Eyewitnesses report having caught a glimpse of a bear on Monday night in the Alps near the Swiss border with northern Italy, where a corridor of land was set aside earlier this year to encourage an existing population to spread north.
Officials in the eastern Ofenpass National Park were still searching yesterday for crucial evidence, such as droppings, tracks or hair, that could confirm the sighting.
Three nature-lovers claim to have seen the bear from a distance of 600 metres with binoculars. They say the animal emerged from a wooded area into an open meadow, where they were able to watch it for 20 minutes. The light was too weak to photograph it.
If their sighting proves to be correct - and conservationists, who have been waiting for the return for the past six months, say the testimony is credible - the comeback would be a boon for Switzerland.
The Government is keen to attract the species back to its mountains and has created three corridors of land linking the eastern Swiss hills with the Trentino region of Italy, between 24 and 54 miles away.
This week's sighting suggests that at least one bear has made the journey across the border in search of fresh hunting ground.
If its presence is confirmed, the lone creature should be able to acclimatise well to its new surroundings, according to the Swiss-based Worldwide Fund for Nature. It is thought that brown bears, once widespread in Europe but now endangered due to loss of habitat, would have no difficulty adapting to the undulating Swiss countryside.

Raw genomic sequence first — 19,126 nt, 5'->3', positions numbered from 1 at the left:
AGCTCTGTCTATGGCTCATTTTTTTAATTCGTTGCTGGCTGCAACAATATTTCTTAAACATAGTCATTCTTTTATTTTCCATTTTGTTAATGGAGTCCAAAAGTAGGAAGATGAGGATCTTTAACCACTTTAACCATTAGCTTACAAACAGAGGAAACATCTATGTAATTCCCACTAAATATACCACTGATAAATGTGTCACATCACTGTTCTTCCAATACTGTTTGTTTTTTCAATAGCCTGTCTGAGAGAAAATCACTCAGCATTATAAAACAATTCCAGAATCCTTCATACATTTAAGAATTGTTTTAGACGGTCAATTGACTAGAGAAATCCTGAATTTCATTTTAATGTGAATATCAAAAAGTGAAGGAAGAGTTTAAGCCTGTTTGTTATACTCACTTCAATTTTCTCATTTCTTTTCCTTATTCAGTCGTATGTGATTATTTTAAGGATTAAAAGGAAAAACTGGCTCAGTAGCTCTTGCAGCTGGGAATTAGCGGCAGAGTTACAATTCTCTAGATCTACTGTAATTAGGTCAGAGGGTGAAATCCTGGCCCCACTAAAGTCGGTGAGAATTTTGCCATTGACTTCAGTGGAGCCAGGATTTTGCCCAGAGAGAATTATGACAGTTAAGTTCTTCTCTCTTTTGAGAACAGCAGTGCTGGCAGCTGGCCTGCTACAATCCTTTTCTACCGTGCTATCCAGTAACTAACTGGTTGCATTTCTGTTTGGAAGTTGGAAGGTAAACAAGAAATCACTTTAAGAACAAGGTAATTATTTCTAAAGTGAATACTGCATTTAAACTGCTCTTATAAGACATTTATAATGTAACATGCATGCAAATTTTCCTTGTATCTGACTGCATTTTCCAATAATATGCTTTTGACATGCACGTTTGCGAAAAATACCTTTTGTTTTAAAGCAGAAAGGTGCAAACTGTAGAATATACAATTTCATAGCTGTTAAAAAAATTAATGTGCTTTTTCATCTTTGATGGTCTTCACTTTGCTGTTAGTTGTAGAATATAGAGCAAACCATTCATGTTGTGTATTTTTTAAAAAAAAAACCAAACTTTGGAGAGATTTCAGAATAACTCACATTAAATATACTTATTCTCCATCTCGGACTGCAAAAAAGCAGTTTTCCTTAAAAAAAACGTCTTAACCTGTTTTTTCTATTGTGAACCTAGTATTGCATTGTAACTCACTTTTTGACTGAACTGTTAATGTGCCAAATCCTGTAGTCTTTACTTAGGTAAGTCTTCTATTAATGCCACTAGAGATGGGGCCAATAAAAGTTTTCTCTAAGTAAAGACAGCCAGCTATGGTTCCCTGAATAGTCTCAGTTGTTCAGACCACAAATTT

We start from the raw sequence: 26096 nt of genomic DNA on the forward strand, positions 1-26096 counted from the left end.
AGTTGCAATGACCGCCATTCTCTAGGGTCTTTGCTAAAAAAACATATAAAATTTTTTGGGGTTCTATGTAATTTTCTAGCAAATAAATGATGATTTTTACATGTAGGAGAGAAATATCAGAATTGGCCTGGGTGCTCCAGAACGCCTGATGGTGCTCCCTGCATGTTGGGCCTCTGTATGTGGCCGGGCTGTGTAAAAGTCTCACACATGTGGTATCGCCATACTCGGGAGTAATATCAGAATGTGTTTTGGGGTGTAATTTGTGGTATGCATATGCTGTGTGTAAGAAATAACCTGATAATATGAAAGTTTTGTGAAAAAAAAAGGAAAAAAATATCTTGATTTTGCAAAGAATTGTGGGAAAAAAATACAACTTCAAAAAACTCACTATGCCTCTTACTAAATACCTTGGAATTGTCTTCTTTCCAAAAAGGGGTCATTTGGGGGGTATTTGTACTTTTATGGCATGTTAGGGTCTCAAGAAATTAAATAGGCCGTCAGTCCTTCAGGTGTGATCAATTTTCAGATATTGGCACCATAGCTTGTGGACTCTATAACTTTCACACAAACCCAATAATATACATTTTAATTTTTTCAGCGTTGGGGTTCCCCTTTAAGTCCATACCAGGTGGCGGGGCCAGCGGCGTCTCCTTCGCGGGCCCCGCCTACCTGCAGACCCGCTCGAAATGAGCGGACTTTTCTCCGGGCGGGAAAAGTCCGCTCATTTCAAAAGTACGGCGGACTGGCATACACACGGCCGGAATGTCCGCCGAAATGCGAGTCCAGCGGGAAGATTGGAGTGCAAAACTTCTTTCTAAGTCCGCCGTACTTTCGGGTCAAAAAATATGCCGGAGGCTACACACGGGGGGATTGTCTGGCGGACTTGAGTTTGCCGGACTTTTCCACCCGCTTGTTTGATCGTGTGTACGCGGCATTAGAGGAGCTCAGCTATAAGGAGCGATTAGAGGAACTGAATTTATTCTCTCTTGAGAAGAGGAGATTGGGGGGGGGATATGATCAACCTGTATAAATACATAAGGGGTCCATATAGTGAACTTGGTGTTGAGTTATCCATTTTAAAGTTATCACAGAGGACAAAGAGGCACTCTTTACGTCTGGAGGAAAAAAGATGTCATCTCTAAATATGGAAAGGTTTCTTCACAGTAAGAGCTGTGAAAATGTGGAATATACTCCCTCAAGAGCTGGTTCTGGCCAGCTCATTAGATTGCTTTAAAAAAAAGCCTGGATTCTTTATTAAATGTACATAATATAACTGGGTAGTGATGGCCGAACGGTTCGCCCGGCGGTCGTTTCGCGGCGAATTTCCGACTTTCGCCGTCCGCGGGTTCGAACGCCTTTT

But whether or not they are welcomed by the farming population, already battling other newly returned predators, is another matter. A recently re-established lynx population in the Bernese Oberland has led to a fall in the numbers of local sheep and cattle, while mystery still clouds the fate of a wolf which wandered into Switzerland from France several years ago and was found to have died inexplicably, or was killed, in the countryside.
But the re-appearance of the brown bear should in general be cause for rejoicing. The animals have, after all, always been the mascots of the capital, Berne, where they have decorated the canton's flag and coat of arms and have been kept as popular public attractions since 1480.
The relationship between the city and its ursine inhabitants has, however, always been fraught. Berne may well be named after the German word Bären, meaning "bears", but the reason for the christening bestows rather less honour on the animals than might be initially thought. Legend has it that a bear was the first unlucky animal to be killed during a hunt when the city was founded in 1191, and that the ruling duke, Berthold V, simply wanted to set the historic bloodshed in stone.